Nazi Lauck NSDAP/AO Chronology . . .

NSDAP/AO Chronology

 

1972

Fall. NSDAP/AO founded.

 

1973

First issue of the German-language newspaper NS Kampfruf (NSK) published. By fall it is a tabloid. Swastika sticker press runs increase from 1000 to 100,000 at a time.

 

1974

November 10 - December 6. Lauck’s speech in Hamburg results in headlines in the Hamburger Morgenpost. Hamburg’s Ministry of Interior orders Lauck’s deportation. Lauck goes underground and later leaves Germany voluntarily.

 

1975

April. First issue of the NSDAP/AO’s English-language newspaper NS REPORT published. (Later renamed THE NEW ORDER.)

 

1976

March - July. Gerhard Lauck arrested in Germany with 20,000 swastika stickers. After 4 ½ months in prison he is sentenced to six months on probation and deported. During this time he writes the NSDAP/AO strategy paper "Die NSDAP/AO: Strategie, Propaganda und Organisation".

December 3. FBI threatens Lauck with grand jury investigation because somebody put NSDAP/AO swastika stickers on the door of a Black politician in San Francisco.

 

 

1977

March 15. Lauck returns to Europe for a month. Major action on continent succeeds without any losses despite police surveillance. Within four week period, the British Home Secretary twice refuses Lauck leave of entry and expells him from country, he’s once detained in Belgium, and his luggage is searched five times.

The 1977 Annual Report of Germany’s Political Police ("Der Verfassungsschutzbericht") reports continued massive NS growth. Between 1974 and 1977 their estimate of the number of NS activists increases from 100 to 900, and of "swastika actions" from 20 to 410, largely due to the NSDAP/AO.

 

1978

September. TNO#17 mentions report that Germany plans to indict Lauck and speculates about possible "terrorism" accusations later.

 

1979

January. Two German television towers destroyed while broadcasting the "Holocaust" film.

January 21. Lauck’s interview with Dan Rather appears on CBS Sixty Minutes. NSDAP/AO mailing address featured prominently at start and end, resulting in flood of mail. It is rebroadcast on July 15.

July. Germany’s Minister of the Interior Gerhard Baum and Federal Prosecutor Kurt Rebmann inform the press of their investigation against the NSDAP/AO, noting it had stepped up its operations in 1978 and claiming it has connections with "neo-Nazi terrorists".

August 23. Gerhard Lauck testifies at postwar Germany’s biggest "neo-Nazi terrorist trial" for Michael Kühnen after being granted temporary amnesty.

 

1981

June 25. Lauck indicted in absentia in Zweibrücken for distribution of NS propaganda.

 

1982

June 29. FBI agent "Howard" visits Lauck, claims proof of large cash transfers, accuses terrorism and threatens legal action to stop publication.

 

1983

Martin Mendelsohn, head of the Simon Wiesenthal Center in Los Angeles, compliments Lauck in a fundraising letter, calling him "probably the most dangerous American Nazi in the country today."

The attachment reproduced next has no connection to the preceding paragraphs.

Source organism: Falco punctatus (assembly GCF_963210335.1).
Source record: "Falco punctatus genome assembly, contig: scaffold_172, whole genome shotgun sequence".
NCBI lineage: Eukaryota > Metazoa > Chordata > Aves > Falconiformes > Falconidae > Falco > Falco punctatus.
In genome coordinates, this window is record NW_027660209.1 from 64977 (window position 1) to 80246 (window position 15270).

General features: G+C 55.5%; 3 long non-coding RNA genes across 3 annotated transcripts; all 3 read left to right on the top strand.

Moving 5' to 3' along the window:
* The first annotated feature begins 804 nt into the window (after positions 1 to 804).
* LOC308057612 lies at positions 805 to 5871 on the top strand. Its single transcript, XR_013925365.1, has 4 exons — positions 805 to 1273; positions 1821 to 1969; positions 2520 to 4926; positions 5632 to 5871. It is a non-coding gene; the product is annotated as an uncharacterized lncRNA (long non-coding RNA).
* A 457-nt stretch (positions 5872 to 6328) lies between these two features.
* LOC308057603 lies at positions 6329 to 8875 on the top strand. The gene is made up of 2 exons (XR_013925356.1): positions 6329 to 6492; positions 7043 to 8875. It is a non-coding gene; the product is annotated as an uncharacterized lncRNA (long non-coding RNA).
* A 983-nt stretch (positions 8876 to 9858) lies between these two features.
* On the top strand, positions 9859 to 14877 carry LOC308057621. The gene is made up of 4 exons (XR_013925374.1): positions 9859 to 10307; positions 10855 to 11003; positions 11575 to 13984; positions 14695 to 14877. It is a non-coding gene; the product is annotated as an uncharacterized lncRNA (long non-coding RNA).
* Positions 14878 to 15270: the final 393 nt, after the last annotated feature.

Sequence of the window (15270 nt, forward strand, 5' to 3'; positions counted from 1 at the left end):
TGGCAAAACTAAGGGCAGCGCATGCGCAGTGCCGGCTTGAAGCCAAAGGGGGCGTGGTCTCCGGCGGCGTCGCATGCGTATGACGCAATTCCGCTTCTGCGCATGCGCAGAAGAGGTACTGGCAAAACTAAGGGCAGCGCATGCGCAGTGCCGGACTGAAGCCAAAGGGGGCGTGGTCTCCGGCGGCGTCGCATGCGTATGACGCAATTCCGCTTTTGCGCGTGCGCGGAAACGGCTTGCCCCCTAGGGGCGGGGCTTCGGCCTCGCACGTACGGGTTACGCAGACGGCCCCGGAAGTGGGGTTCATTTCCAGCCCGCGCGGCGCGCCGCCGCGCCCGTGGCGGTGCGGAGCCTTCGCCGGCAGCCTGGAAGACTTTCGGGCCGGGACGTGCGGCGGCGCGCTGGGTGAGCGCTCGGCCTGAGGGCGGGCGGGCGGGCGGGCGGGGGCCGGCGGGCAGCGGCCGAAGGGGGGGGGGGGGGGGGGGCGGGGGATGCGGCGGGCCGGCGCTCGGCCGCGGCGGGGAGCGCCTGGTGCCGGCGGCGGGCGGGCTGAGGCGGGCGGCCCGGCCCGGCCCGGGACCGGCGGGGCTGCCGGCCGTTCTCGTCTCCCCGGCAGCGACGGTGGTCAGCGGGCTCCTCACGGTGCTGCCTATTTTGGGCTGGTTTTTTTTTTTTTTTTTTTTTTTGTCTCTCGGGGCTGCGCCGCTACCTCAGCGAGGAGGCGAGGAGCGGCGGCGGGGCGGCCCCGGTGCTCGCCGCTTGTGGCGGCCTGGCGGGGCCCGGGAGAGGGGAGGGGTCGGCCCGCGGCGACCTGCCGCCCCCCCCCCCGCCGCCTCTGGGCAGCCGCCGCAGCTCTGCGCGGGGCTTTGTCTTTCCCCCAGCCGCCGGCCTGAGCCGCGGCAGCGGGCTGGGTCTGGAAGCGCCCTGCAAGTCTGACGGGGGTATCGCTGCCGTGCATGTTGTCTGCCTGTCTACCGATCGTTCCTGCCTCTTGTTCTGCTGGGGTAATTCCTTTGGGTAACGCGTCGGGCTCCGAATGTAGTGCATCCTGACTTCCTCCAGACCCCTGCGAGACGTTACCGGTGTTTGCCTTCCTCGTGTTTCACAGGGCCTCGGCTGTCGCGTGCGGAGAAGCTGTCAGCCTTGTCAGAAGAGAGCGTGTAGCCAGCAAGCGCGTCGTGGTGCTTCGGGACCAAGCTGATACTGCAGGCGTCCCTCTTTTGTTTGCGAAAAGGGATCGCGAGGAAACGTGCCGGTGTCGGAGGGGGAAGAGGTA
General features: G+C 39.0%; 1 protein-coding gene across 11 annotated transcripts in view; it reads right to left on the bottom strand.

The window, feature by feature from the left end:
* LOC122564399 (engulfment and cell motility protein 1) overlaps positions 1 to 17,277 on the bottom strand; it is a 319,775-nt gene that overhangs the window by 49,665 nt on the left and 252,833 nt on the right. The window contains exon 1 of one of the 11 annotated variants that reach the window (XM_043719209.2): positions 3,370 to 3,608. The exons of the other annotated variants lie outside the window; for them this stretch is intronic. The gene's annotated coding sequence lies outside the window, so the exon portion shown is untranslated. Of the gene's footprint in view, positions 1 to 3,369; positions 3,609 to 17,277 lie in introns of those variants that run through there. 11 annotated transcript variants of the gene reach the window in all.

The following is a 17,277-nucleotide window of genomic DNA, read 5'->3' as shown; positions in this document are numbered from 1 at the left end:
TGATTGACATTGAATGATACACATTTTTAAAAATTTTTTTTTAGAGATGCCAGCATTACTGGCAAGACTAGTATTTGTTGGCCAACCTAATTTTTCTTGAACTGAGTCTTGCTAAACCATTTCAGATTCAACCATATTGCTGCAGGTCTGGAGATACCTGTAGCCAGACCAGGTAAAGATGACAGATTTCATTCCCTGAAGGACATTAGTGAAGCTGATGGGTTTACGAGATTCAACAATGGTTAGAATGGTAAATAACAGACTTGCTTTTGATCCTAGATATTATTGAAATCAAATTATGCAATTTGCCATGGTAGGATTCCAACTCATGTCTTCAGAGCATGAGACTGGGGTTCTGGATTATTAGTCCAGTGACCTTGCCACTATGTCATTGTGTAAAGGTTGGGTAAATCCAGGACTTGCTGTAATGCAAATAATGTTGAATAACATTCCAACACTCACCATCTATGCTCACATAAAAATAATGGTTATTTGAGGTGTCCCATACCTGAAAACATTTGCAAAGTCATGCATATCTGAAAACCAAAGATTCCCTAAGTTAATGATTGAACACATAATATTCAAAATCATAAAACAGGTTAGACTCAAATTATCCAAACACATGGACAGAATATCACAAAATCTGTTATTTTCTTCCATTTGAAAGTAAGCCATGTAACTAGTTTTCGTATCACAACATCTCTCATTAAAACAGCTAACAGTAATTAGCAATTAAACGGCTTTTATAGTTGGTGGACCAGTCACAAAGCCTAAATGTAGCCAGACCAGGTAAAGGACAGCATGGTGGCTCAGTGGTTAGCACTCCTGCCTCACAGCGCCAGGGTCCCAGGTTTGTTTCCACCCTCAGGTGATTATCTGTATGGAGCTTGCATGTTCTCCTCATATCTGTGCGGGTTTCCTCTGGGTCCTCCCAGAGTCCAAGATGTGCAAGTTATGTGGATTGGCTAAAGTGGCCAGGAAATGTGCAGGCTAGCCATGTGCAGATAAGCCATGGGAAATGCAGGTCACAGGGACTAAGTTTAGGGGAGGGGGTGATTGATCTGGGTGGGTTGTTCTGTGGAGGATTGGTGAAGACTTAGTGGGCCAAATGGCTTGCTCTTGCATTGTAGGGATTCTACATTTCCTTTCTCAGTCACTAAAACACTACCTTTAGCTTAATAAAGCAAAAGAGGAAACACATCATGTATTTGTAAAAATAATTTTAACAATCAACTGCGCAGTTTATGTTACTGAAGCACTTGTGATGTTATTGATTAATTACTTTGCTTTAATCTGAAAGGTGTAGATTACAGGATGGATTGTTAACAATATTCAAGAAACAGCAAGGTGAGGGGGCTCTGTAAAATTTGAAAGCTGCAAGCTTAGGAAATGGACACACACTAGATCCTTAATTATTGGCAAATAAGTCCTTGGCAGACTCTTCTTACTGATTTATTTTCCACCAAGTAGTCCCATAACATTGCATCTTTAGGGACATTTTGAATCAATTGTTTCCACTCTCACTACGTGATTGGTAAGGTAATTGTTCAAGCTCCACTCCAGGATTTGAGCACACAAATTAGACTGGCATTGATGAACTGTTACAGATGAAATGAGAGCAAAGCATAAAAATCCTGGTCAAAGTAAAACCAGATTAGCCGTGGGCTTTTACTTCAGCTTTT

October 5. Canadian government bans the NSDAP/AO newspaper The New Order.

 

1988

Lauck summoned to appear at his own trial in Bremen for propaganda activity on December 6.

 

1989

Lauck receives "limited amnesty" offer from Frankfurt court to testify at still another trial against Michael Kühnen (as he did in August 1979). However, the court also states that there are several arrest warrants against Lauck issued by other German courts and that this limited amnesty offer does not apply to them. Lauck declines to accept.

 

1990

National Socialist movement and NSDAP/AO experience massive growth when Berlin Wall falls.

July. Lauck and Kühnen interviewed by Swedish television in both Denmark and East Berlin. This documentary film, Wahrheit macht free, is later broadcast in sixteen countries.

NSDAP/AO launches Swedish language newspaper Sveriges Nationella Förbund as joint project with Swedish NS organisation SNF.

 

1991

August. NSDAP/AO launches Hungarian-language newspaper Új Rend.

September. Lauck attends series of meetings in Northern Europe.

 

1992

January 2. ABC-Frontline broadcasts interviews with Gerhard Lauck and Austrian Gottfried Küssel (both had been close associates of deceased Michael Kühnen).

January 7. Gottfried Küssel imprisoned in Austria for demanding political freedom in an American television interview. Not released until July 1999.

World Offensive – the NSDAP/AO simultaneously launches newspapers in five languages: French, Dutch, Spanish, Portuguese and Italian.

March 9. Gerhard Lauck testifies at longest NS trial in postwar German history in Stuttgart after being granted temporary amnesty.

Simon Wiesenthal Center quotes Lauck’s January 2nd ABC Primetime interview: "I think Adolf Hitler is the greatest man who ever lived…but he was too humane."

Summer. NSDAP/AO sponsors the openly NS, public access television program Race and Reason produced in Tampa, Florida.

Summer. NSDAP/AO publishes first "mini-edition" of TNO.

Summer. International NS brigade fighting in Croatia.

July. New NSDAP/AO record: nine large-format newspaper issues – in eight different languages – printed in one month.

December. NSDAP/AO launches tenth NS newspaper, Faedrelandet, as joint project with the Danish NS organization DNSB.

December. German political police (VS) forms task force against NSDAP/AO. Hamburg prosecutor initiates massive case against the NSDAP/AO and the recipients of its material.

December. Anti-nationalist repression in Germany intensifies. During next 15 months ten previously legal nationalist organisations are banned, resulting in many new recruits in the NS underground.

1993

During 1993 Race and Reason tv program expands from one to sixteen cities throughout the USA.

January 5. First German "Legal Aid Request" (LAR) presented to U.S. government. Requests raids in USA, seizures of lists and extradition of NSDAP/AO leaders to Germany. The offense: propaganda activity.